The moving finger: Asian international hotel school students developing English language writing skills

  • Peter Graham

Abstract

The number of international English as a Second Language hospitality students completing their degree programs in Australasia has risen dramatically in the past decade. One factor that may be motivating students to undertake tertiary studies in Australasia is the expectation that this form of immersion in  English language degree programmes will lead to improved English language skills. However, existing research, such as research on the impact of study abroad programs on learners’ second language (L2) skills, has produced mixed findings. Furthermore, most of this research has tended to focus on progress in L2 speaking skills. To date there has been very little research on the impact of living and studying in the L2 environment on learners’ L2 writing development. This paper reports on a study that used a test–retest design to investigate changes, if any, in the learners’ academic writing after one semester of study in an L2-medium university. The writing scripts of 25 students who did not access the formal language support programs offered by the university were analysed using a range of qualitative and quantitative measures. The study found that after a semester of study at the university, the learners’ writing improved mainly in terms of structure and development of ideas. There was also some improvement in the formality of learners’ language, but there was no evidence of improvement in linguistic accuracy or complexity. Strategies used to incorporate source materials also remained largely unchanged, with learners continuing to copy verbatim from sources and acknowledging sources incorrectly. A number of factors are put forward to explain these findings. These factors include the short duration of the study (one semester) as well as perhaps the absence of feedback.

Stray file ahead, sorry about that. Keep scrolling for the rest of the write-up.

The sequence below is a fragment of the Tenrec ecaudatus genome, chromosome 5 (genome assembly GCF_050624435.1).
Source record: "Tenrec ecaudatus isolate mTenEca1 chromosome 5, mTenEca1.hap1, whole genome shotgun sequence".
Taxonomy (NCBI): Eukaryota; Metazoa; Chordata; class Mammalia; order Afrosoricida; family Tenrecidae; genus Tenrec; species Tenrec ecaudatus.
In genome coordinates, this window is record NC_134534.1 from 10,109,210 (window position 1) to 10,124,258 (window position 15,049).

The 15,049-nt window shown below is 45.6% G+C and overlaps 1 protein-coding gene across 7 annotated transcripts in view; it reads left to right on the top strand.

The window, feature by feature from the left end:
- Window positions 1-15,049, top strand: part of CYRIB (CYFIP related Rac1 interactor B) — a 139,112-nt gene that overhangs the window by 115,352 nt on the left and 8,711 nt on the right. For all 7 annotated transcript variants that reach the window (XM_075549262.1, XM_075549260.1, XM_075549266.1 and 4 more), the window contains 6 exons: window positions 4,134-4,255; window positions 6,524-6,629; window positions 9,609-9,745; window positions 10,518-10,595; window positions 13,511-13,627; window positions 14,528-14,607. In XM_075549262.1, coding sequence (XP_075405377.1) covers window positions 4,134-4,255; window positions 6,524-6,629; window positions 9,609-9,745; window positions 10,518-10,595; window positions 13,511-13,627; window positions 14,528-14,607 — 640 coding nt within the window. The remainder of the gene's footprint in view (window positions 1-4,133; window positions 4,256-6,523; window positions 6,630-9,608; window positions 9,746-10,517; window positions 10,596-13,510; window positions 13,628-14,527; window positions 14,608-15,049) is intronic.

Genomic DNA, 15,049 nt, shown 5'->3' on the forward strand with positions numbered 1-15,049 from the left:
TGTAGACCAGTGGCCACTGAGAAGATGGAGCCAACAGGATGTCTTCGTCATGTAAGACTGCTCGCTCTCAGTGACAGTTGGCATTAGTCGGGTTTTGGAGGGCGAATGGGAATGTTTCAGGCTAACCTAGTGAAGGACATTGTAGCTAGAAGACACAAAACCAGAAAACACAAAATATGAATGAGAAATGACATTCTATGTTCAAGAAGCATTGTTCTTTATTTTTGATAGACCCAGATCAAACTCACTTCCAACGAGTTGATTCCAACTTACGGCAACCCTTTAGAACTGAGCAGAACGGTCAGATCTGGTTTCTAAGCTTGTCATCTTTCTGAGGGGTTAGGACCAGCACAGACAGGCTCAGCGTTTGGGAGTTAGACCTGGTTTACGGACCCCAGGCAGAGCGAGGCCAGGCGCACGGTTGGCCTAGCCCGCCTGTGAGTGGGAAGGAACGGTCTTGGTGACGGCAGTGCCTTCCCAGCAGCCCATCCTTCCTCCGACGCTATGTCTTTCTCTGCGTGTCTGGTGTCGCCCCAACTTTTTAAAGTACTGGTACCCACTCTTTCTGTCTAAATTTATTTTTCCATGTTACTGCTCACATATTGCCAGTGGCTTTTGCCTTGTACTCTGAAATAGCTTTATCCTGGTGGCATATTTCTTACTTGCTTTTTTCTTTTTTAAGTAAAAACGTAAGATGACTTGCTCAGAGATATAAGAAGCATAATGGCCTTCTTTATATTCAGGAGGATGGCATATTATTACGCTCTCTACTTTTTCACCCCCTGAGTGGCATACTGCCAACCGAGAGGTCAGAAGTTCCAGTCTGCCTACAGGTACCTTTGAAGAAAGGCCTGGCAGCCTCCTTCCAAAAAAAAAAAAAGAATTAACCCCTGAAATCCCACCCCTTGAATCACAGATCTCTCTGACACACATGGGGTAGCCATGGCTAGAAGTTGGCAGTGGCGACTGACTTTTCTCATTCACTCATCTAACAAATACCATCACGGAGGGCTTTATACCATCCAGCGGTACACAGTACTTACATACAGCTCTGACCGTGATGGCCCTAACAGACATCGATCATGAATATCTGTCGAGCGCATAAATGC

Keywords: English language skills, hospitality students, impact of studying abroad, improvement, L2

Research in Hospitality Management 2012, 1(2): 53–63

Author Biography

Peter Graham
Stenden Rangsit University, Rattanakunakorn Building, 52/347 Muang Ake, Phaholyothin Road, Lak-Hok, Pathumthani, Bangkok, Thailand
Section
Articles

Journal Identifiers


eISSN: 2415-5152
print ISSN: 2224-3534